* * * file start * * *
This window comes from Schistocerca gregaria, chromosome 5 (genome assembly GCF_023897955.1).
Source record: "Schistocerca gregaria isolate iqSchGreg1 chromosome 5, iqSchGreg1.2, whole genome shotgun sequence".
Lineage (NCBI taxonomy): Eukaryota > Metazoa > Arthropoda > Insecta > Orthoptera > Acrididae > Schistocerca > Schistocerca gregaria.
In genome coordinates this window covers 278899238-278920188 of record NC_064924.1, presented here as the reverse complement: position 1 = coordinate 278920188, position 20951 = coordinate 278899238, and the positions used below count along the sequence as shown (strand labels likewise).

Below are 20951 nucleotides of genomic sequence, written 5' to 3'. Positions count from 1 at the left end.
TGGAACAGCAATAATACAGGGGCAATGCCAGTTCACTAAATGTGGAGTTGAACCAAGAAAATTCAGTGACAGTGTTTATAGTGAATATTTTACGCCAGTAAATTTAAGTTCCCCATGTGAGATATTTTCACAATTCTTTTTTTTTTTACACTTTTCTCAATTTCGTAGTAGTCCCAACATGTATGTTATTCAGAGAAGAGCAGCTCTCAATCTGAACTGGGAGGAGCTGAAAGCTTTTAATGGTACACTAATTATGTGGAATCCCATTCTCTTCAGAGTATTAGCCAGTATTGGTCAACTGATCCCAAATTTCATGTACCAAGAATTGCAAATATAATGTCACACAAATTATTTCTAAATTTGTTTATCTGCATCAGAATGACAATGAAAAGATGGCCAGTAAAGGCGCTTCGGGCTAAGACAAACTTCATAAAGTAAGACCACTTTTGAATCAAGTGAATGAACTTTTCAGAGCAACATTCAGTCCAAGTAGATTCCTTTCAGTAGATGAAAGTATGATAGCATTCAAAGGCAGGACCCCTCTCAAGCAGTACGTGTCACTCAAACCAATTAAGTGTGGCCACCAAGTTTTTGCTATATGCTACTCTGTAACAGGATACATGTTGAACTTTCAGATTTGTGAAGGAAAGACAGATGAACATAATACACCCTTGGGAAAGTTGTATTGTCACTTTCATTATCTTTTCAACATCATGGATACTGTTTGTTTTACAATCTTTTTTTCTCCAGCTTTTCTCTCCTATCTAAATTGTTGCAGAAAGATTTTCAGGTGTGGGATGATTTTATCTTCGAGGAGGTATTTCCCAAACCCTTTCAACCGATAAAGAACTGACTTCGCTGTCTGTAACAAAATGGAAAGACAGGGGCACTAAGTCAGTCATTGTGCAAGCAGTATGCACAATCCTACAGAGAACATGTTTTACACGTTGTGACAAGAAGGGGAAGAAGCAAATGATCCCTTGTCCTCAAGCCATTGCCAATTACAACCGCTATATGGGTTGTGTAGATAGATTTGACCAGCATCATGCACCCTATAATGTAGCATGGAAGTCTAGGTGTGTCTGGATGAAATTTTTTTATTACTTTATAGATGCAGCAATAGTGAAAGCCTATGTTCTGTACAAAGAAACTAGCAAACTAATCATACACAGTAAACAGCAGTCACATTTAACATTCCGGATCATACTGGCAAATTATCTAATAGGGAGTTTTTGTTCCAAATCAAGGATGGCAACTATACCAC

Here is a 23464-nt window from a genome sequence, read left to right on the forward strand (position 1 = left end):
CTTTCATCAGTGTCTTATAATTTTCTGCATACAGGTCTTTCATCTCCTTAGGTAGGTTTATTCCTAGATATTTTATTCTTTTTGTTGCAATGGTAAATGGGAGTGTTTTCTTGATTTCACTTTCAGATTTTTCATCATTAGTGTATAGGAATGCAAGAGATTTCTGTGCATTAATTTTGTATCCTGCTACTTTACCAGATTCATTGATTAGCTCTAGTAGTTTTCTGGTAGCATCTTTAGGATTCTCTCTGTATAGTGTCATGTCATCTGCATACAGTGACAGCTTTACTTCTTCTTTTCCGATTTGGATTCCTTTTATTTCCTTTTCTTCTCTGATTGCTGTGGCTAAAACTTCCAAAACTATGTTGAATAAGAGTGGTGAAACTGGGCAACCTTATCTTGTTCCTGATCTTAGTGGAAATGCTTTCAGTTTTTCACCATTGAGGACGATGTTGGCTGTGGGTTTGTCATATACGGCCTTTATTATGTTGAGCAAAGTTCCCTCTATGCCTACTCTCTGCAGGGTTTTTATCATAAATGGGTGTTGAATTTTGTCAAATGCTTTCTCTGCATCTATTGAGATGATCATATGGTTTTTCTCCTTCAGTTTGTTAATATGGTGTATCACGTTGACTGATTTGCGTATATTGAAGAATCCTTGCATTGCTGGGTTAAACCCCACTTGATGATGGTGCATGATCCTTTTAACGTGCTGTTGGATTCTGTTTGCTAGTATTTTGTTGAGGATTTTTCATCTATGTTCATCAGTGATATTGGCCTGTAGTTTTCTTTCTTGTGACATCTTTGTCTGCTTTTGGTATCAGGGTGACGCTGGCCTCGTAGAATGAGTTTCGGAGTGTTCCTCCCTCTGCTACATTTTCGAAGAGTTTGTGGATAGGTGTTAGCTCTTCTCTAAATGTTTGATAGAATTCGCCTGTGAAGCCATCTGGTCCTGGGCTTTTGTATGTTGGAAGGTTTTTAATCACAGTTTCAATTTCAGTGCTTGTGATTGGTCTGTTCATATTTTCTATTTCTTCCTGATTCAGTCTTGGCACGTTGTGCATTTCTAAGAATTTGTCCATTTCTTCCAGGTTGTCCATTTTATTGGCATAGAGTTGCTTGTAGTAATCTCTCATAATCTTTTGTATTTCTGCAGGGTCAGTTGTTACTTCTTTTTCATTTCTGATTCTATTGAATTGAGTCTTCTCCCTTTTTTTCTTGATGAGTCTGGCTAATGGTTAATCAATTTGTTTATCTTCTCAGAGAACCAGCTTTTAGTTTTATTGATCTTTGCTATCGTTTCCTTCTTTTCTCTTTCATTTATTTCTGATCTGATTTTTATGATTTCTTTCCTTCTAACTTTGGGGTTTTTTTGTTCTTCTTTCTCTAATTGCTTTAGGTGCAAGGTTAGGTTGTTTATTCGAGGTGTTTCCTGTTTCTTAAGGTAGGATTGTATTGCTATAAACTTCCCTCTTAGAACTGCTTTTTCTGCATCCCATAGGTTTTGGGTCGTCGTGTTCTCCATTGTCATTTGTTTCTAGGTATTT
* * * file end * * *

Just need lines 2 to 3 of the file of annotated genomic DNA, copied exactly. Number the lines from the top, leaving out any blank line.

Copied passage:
Source record: "Schistocerca gregaria isolate iqSchGreg1 chromosome 5, iqSchGreg1.2, whole genome shotgun sequence".
Lineage (NCBI taxonomy): Eukaryota > Metazoa > Arthropoda > Insecta > Orthoptera > Acrididae > Schistocerca > Schistocerca gregaria.